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Discovering the Art of Feeling

So, this blog is about to get personal a lot more quickly than we ever planned. But I’ve discovered over the last few weeks that trying to write things down helps me process, recognize, and actually feel my feelings. –Justin


I work for a church and part of what I do there is hosting our weekend services. Over the course of an hour long service I’m up on stage about four times, guiding people through the experience.

Last Saturday night, as Pastor Matt was coming to the close of his sermon, I was sitting down in the front with my wife when I got phone call from my mom. I ignored it. A minute later I got a call from my dad, I ignored it again and texted back “I’m in church, what’s up?”. There was no response. Two minutes later my brother called. I ignored his call because I was about to jump on stage for the offering and, though I could sense something was wrong, there wasn’t time to send anyone else up there in my place.

My brother texted me: “Papa is being taken to the hospital.”

That is the most overwhelming text message I’ve ever received.

Lindy ran out the back of church to get our kids from class and load them in the van while I jumped on stage for the offering. During the prayer at the end of the message I asked our worship leader to cover me at the close, turned to the church to setup our offering, walked off stage, and sprinted to the van.

My dad has been a survivor of prostate cancer for probably seven years or so, but he hasn’t really experienced any medical issues like this before – this was so shocking.

I had no information, but I honestly assumed my dad was dying.

My Dad in an Ambulance

Lindy dropped me off at the ER and I ran to the security at the door asking to see my dad. The security guards told me my dad wasn’t showing up on the list so I needed to wait 20–30 minutes and check back in. If you ever work the doors at an emergency room, DO NOT SAY THIS TO SOMEONE WHO’S DAD HAS JUST BEEN RUSHED TO THE HOSPITAL. I wanted to slap that security guard.

My mom showed up and grabbed me and another security guard escorted us outside where my dad was being pulled off the ambulance on a stretcher. He had passed out at a church event and was highly disoriented.

This was probably the most personally traumatic thing I’ve ever seen and I’m pretty sure I’m still in shock.

My dad stabilized within a few hours and slowly began recovering memory. It was actually pretty sweet to see how concerned he was for my mom’s feelings even when he couldn’t remember her name, just that she was his wife.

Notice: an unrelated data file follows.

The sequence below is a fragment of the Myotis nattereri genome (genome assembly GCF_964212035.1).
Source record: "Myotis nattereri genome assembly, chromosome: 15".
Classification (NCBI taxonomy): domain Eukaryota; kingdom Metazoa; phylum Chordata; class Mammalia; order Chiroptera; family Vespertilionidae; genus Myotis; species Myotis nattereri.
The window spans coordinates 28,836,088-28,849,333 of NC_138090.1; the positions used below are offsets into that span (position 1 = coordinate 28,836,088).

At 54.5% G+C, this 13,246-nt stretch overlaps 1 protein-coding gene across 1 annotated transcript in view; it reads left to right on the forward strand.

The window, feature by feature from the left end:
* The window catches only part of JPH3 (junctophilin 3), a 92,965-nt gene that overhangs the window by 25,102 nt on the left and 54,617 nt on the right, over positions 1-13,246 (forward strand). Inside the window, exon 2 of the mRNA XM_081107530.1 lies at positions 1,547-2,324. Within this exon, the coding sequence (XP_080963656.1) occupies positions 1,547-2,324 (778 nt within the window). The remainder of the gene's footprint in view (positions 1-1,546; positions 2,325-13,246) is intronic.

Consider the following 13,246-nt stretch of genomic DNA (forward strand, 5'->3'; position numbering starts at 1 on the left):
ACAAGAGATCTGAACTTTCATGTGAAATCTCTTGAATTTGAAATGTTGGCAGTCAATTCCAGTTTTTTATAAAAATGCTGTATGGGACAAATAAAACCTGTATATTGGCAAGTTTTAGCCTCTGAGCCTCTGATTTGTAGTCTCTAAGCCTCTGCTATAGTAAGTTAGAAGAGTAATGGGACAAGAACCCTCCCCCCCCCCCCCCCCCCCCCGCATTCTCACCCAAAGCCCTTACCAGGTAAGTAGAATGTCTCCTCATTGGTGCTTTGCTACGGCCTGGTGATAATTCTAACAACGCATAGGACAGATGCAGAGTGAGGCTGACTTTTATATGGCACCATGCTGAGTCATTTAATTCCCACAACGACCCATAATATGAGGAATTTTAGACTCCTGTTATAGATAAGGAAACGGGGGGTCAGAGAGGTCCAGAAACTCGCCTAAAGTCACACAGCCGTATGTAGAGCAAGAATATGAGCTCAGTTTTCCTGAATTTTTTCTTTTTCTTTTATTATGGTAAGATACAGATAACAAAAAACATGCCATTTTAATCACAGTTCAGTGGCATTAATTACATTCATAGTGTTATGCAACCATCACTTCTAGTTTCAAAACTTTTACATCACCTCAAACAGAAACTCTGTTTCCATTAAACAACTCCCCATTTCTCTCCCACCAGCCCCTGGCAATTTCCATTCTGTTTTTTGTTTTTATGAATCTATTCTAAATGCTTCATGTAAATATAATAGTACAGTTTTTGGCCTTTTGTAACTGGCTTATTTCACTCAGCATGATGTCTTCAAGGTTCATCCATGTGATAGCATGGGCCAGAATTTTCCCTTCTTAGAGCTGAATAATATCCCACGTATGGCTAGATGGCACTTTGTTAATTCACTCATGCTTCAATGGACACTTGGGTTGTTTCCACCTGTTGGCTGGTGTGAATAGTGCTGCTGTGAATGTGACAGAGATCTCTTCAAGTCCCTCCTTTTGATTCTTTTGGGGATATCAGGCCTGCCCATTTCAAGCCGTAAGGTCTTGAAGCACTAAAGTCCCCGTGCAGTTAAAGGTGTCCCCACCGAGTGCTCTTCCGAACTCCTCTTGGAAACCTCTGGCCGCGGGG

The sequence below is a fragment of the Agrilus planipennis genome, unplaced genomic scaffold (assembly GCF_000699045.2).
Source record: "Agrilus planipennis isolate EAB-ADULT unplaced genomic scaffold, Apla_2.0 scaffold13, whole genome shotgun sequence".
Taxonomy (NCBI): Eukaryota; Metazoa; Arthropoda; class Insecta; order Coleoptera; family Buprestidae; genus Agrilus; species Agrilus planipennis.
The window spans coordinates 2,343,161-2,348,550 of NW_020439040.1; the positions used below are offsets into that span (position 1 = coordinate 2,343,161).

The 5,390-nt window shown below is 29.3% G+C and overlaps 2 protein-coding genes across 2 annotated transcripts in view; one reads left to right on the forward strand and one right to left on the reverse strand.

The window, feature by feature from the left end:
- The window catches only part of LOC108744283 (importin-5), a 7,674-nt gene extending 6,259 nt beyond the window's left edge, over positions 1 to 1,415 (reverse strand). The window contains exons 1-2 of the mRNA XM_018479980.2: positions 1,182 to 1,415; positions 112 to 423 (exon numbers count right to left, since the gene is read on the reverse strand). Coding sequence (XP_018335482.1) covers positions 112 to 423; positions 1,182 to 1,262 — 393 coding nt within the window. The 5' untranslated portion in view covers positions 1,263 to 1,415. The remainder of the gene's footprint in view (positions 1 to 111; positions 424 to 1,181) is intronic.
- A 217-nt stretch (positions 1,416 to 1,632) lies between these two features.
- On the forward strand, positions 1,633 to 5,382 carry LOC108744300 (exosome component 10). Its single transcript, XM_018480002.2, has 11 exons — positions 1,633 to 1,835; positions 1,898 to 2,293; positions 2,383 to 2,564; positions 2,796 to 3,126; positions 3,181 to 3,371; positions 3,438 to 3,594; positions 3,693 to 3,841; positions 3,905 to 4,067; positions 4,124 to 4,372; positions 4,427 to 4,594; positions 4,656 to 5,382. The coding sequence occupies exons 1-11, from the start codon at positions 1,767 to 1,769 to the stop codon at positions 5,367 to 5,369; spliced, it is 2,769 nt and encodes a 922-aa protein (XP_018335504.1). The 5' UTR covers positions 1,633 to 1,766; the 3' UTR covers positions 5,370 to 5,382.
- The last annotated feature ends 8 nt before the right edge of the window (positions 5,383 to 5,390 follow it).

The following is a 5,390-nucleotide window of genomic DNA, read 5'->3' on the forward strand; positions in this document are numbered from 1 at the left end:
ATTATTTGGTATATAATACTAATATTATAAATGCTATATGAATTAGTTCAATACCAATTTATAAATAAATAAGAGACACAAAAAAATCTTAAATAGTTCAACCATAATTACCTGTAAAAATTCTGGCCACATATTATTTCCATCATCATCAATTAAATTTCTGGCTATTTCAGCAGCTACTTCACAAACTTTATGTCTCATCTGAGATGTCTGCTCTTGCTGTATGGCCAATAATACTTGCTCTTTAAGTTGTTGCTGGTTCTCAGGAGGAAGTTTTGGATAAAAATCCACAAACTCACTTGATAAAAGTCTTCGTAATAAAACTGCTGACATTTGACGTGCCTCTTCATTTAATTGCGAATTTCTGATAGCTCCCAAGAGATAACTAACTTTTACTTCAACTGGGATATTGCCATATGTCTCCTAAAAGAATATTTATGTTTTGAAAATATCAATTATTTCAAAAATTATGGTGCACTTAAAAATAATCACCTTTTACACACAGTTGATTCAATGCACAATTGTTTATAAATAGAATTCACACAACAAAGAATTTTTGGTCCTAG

Over the last few days, doctors discovered a blood clot in my dad’s brain and have been working on a plan to dissolve it.

Struggles & Strengths

During Pastor Matt’s sermon he was talking about nine types of personalities and each of their core struggles and strengths. I’m a Type 3: The Achiever. I get it from my dad, the most driven and hard-working person I’ve ever known.

The Achiever’s core struggle is deception. We struggle being honest because of a deep rooted need to succeed, or at least appear successful.

Pastor Matt is also a Type 3. Last night we were recording an episode of a podcast debriefing his sermon where he confessed that the first person he lies to is himself – and he lies about how he is feeling. I felt like I just got punched in the gut.

Right before the show Pastor Matt asked me how I was feeling. He said something like “I’ve been praying for you and thinking about you this week. I know this is an emotionally heavy time for you and you’ve been working so hard. How are you feeling?” I said something like “I’m good.”

Then we walked out into a room full of 300 people who all came to the first ever live recording of our podcast. No one saw it happen, but I got challenged to my very core last night.

I’ve been lying to myself about my feelings and I’m not doing ok.

I don’t know how to deal with that.

I’m Not OK

When we wrapped up the show I checked my phone and saw a text from my mom: “Your dad is going into brain surgery.”

So that’s what’s happening today.

I love my dad. I want him to stick around. Not just because I want him to see his grandchildren grow up, but because I want him around and in my life.

I want him to be ok. And I guess, right now I’m not ok. I’m tying to let that be ok.

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